Y

oung Life began in the early 1940s in response to an emerging adolescent subculture, the center of which was the world of the high school. Kids’ lives revolved around their school; the first Young Life leaders realized that to reach kids who had no interest in organized religion, they would have to understand and be present in that world.


The high school years are still a time when most teenagers make important life choices, including what they believe about God. And so Young Life is there in the world of high school — learning kids’ names, hearing their stories, having fun and sharing with them the great news of a God who loves them.



Club

What is it about Young Life club that makes it the best night of the week for thousands of kids every week? We like to think of it as a party with a purpose. It’s controlled chaos that’s almost impossible to describe, but kids know it when they see it. And before the party ends, we share a simple message about God’s love for them. After all, that’s what the celebration is all about.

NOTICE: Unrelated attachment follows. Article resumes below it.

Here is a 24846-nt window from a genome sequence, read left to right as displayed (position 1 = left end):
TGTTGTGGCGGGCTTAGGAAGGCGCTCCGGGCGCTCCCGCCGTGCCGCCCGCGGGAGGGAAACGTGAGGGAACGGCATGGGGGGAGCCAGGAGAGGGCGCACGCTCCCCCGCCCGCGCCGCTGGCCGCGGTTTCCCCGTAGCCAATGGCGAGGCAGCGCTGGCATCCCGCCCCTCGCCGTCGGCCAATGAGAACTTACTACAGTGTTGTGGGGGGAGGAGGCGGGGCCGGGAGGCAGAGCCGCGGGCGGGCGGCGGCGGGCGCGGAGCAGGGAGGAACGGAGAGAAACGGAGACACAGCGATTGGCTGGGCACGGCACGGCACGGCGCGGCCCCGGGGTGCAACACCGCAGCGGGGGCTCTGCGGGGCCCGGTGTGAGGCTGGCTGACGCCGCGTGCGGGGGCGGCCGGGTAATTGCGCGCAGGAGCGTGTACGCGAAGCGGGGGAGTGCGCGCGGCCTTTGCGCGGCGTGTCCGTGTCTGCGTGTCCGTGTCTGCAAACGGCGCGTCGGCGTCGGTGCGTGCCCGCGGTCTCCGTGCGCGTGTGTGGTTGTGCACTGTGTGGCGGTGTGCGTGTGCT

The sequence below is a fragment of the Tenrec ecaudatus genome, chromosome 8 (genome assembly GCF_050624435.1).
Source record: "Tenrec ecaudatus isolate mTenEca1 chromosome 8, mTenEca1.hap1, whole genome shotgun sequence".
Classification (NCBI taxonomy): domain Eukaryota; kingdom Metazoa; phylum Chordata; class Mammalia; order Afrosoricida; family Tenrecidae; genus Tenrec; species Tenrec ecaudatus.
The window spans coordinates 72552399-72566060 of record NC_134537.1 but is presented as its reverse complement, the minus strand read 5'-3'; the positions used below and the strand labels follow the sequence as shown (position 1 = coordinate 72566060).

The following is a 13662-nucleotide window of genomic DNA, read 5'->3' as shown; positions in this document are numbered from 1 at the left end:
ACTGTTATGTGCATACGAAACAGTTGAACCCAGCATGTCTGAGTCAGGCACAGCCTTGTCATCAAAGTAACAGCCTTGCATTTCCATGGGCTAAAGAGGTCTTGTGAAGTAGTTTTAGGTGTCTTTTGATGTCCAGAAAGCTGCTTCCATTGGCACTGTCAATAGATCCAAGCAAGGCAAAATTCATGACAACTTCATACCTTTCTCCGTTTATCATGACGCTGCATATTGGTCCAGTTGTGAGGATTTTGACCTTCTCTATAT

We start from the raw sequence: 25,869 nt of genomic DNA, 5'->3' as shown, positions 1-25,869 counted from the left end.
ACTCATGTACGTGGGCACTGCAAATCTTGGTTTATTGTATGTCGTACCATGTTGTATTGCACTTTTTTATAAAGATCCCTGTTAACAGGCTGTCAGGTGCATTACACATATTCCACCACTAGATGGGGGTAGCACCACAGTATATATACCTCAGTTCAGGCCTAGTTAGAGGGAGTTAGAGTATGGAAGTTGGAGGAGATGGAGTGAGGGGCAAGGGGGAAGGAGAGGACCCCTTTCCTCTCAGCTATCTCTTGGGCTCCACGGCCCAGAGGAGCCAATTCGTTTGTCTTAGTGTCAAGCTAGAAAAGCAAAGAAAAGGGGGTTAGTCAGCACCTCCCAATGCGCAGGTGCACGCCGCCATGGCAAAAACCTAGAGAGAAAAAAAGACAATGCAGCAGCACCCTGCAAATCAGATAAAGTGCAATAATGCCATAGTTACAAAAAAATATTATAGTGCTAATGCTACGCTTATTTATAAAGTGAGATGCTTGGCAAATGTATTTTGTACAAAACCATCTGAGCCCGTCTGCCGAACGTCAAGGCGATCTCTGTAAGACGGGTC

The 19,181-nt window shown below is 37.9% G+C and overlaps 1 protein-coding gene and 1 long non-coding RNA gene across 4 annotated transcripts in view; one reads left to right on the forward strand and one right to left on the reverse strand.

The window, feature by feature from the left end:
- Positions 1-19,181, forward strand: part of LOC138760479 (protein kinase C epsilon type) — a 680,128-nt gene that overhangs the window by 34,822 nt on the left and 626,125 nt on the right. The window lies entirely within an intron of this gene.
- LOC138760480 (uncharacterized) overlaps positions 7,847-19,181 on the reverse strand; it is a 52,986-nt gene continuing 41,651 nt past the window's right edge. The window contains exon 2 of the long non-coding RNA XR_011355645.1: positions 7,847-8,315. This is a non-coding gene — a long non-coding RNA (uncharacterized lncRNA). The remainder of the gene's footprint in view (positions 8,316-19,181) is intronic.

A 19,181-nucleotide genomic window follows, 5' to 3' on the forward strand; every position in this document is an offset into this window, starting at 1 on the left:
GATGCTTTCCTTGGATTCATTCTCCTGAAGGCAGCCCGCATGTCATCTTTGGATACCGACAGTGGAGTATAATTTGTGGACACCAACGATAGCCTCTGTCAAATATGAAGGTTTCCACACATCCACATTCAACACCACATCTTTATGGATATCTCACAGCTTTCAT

All about kids

In Young Life, we give kids the first word. We go into their lives with open ears and listen. We know that kids don’t care what we know till they know how much we care. In Young Life, we call that earning the right to be heard. It’s not hard to pick up what kids are saying. They want to be respected and feel safe. They want to live life abundantly — and that means having massive doses of fun, but it also means discovering who they are and what they were made for. So, in Young Life we invite kids into respectful relationships and into more fun and adventure (at club and camp, for example) than they can imagine.Young Life programs translate well into any culture as local adults invest hours with teenagers. Teens’ lives are dramatically impacted, whether they are Czech, Nicaraguan, Kenyan, Japanese or German, when adults come alongside them, sharing a message of hope.

Out There in the World of Kids